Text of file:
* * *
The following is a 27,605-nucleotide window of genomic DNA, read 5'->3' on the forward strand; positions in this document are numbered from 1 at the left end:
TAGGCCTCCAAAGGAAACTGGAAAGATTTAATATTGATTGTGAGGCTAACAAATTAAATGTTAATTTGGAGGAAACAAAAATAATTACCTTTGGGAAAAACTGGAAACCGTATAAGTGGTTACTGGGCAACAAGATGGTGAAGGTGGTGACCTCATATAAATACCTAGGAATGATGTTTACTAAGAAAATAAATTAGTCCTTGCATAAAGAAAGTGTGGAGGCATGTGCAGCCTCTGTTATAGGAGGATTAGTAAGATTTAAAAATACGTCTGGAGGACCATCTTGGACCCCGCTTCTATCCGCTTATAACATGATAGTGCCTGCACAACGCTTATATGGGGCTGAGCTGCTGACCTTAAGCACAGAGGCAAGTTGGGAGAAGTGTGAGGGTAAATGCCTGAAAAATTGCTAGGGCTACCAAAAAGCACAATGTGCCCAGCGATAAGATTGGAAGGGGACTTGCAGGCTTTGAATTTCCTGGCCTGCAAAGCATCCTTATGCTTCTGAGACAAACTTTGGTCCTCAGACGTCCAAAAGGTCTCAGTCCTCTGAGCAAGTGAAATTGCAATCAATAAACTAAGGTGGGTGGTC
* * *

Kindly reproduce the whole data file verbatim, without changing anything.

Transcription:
The following is a 27,605-nucleotide window of genomic DNA, read 5'->3' on the forward strand; positions in this document are numbered from 1 at the left end:
TAGGCCTCCAAAGGAAACTGGAAAGATTTAATATTGATTGTGAGGCTAACAAATTAAATGTTAATTTGGAGGAAACAAAAATAATTACCTTTGGGAAAAACTGGAAACCGTATAAGTGGTTACTGGGCAACAAGATGGTGAAGGTGGTGACCTCATATAAATACCTAGGAATGATGTTTACTAAGAAAATAAATTAGTCCTTGCATAAAGAAAGTGTGGAGGCATGTGCAGCCTCTGTTATAGGAGGATTAGTAAGATTTAAAAATACGTCTGGAGGACCATCTTGGACCCCGCTTCTATCCGCTTATAACATGATAGTGCCTGCACAACGCTTATATGGGGCTGAGCTGCTGACCTTAAGCACAGAGGCAAGTTGGGAGAAGTGTGAGGGTAAATGCCTGAAAAATTGCTAGGGCTACCAAAAAGCACAATGTGCCCAGCGATAAGATTGGAAGGGGACTTGCAGGCTTTGAATTTCCTGGCCTGCAAAGCATCCTTATGCTTCTGAGACAAACTTTGGTCCTCAGACGTCCAAAAGGTCTCAGTCCTCTGAGCAAGTGAAATTGCAATCAATAAACTAAGGTGGGTGGTC